Opinion: Colorado lawmakers should focus on prevention, not criminalization, to protect health care workers from violence

It’s no secret that our healthcare workers have faced unprecedented challenges over the past few years, from caring for the sick to pandemics to staff shortages to high attrition rates. burnout. An Oct. 12 story in The Colorado Sun detailed another challenge is the alarming increase in violence against health care workers in Colorado.

Data specific to the actual incidence of workplace incivility, bullying and violence is limited due to challenges in consistent reporting. However, a 2022 survey from the American Nurses Association Foundation of more than 11,000 nurses across the country found that 60% of nurses had experienced harassment and intimidation, and 29% reported incidents of violence.

As executive director of the Colorado Nurses Association (CNA), I work every day to advocate on behalf of nurses, the largest and most trusted group of professionals in our health care system. Our work on behalf of all Colorado nurses is to ensure that these academically and clinically prepared professionals can provide the care each of us needs and deserves when illness strikes.

That’s why CNA is supporting a bill in the upcoming Colorado legislative session that is laser-focused on reducing the risk and preventing workplace violence.

Nurses choose this profession because they have a strong desire to help people and make a positive impact on patients’ lives. They want to love their jobs, and they want nothing more than to do their jobs safely and effectively. Health care workers deserve dignity, respect and safety at work. They should not be afraid to go to work.

Undoubtedly, we need action to keep health care workers safe. A survey of CNA members and non-members in August indicated that nurses’ priorities for workplace safety are adequate staffing, education and professional development in de-escalation techniques, and pare -equal and reliable response teams to incidents of incivility, bullying and violence.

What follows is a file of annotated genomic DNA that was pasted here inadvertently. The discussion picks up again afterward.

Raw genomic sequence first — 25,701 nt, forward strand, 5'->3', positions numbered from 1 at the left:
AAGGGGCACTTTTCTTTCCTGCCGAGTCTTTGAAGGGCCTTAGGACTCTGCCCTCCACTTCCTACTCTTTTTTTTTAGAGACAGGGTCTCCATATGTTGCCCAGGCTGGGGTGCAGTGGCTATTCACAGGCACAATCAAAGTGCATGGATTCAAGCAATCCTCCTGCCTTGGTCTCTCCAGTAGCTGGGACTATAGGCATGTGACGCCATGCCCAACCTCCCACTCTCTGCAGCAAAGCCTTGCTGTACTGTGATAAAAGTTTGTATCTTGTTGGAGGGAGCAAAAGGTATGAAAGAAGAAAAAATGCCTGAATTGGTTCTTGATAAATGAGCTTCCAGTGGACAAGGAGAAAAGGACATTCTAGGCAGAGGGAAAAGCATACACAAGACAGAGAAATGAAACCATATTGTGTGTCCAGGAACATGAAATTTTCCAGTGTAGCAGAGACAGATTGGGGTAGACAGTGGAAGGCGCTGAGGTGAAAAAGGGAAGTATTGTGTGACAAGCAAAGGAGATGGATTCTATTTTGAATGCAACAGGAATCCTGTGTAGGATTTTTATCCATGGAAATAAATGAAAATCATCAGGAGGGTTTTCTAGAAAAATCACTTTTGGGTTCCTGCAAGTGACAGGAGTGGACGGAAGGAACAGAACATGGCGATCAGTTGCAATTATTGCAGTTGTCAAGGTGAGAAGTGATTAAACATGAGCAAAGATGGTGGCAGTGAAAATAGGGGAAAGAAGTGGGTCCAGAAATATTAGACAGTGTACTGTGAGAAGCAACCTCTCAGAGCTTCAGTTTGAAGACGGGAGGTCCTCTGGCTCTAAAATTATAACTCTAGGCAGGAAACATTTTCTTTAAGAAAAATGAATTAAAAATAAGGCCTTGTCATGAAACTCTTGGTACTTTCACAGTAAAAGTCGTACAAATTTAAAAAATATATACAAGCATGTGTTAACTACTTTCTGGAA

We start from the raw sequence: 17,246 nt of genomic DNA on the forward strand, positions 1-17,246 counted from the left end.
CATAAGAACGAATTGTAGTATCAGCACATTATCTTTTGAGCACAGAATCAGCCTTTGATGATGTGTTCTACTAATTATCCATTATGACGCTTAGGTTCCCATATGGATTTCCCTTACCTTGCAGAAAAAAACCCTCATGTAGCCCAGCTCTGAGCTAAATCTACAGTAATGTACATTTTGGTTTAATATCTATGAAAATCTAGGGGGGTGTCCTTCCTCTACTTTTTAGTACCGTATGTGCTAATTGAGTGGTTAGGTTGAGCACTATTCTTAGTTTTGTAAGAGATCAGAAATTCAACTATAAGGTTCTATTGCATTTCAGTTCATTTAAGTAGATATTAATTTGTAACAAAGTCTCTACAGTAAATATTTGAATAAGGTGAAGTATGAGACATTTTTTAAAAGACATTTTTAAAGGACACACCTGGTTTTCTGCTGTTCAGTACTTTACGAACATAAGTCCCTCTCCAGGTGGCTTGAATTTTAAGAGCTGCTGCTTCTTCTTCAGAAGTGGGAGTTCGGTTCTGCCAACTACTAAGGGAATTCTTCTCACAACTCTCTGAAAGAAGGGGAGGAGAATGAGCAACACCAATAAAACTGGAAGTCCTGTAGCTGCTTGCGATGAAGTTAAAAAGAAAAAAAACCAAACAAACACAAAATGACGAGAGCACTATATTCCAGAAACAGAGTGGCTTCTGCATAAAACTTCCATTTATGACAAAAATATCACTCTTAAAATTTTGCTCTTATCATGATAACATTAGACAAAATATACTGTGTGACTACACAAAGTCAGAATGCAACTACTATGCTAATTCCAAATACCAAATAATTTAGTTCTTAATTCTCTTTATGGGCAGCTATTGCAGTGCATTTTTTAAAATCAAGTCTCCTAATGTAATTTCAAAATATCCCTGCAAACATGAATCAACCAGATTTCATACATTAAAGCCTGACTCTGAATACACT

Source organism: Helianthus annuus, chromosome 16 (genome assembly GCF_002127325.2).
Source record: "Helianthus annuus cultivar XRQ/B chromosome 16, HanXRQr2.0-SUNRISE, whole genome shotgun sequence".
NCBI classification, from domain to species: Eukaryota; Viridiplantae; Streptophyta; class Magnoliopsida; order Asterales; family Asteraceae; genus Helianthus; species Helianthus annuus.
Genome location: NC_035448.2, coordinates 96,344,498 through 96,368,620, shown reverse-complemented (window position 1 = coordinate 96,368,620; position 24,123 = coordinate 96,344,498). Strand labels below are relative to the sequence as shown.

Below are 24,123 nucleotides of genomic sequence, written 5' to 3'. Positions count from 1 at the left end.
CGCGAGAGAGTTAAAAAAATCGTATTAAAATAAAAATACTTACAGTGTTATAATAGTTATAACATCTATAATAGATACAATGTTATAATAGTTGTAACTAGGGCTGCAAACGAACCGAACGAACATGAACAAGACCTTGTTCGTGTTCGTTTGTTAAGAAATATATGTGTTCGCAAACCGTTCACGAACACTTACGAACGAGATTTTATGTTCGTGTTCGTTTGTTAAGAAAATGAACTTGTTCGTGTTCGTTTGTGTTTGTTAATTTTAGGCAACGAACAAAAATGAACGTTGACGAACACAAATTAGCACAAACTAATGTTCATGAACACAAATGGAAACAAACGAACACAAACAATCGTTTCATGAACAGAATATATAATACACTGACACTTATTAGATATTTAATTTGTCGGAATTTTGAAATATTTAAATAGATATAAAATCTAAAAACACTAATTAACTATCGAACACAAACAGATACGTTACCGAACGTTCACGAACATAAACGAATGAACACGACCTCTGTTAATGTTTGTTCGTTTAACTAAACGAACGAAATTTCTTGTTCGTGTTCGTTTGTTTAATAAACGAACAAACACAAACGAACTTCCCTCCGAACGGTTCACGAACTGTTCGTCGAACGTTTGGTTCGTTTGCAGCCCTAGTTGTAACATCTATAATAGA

The proposal before state lawmakers would require hospitals to create violence prevention plans based on recommendations from frontline workers and the most up-to-date data on whether how and why violence occurs in their facility. It will also require hospitals to provide workplace violence training to workers, which includes proven de-escalation tactics to help workers protect themselves. Finally, it would ensure that health care workers are cared for after an incident by requiring facilities to offer a variety of resources, including mental health care.

As the Suns report, there are some current efforts to curb workplace violence in health care facilities by increasing criminal penalties for assaults on health care workers. While these efforts may be well-intentioned, they are unlikely to prevent violence. Assaults are already a crime, and we know of no data proving that increased sentencing reduces incidents of workplace violence.

Not only is there no evidence base for policies that increase criminal penalties when a health care worker is assaulted, but these policies disproportionately affect those with behavioral health issues, people with disability, and people with neurological conditions such as epilepsy, dementia and others. In addition, racism and implicit bias in our criminal justice system do not affect people of color. Black Coloradans make up 5% of the state’s residents but 17% of the jail population and 18% of the prison population. This law will only make this crisis worse.

Further punishing these already vulnerable populations after an incident does not make us any safer, and these types of policies place health care providers with the duty first and foremost. cannot harm their patients in an ethically compromised position. Many health care workers may not feel comfortable threatening legal action against their patients because they know it could result in a felony charge that would have a negative impact on their patients’ overall health and possibly lead to a worsening of their condition. . We need to give these workers the tools to keep their workplace safe that doesn’t involve anyone going to jail.

While some may be tempted to threaten punitive action, it is more important to us that any legislative action taken makes significant changes to the work environment to prevent violence in the first place.

We need a research-supported, prevention-oriented solution to protect health care workers. Healthcare workers strive to keep us healthy and safe amid unprecedented challenges, often putting their health at risk while battling burnout in high-intensity environments. They deserve real solutions to keep them safe at work.

Colleen Casper, DNP, RN, MS, is the executive director of the Colorado Nurses Association and a long-time nurse leader and hospital administrator in Colorado. Her work has always been about increasing nursing’s voice in organizational policy and quality improvement.

The Colorado Sun is a nonpartisan news organization, and the opinions of the columnists and editorial writers do not reflect the opinions of the newsroom.Read our ethics policy for more on The Suns opinion policy. Learn how to submit a column. Reach the opinion editor at opinion@coloradosun.com.

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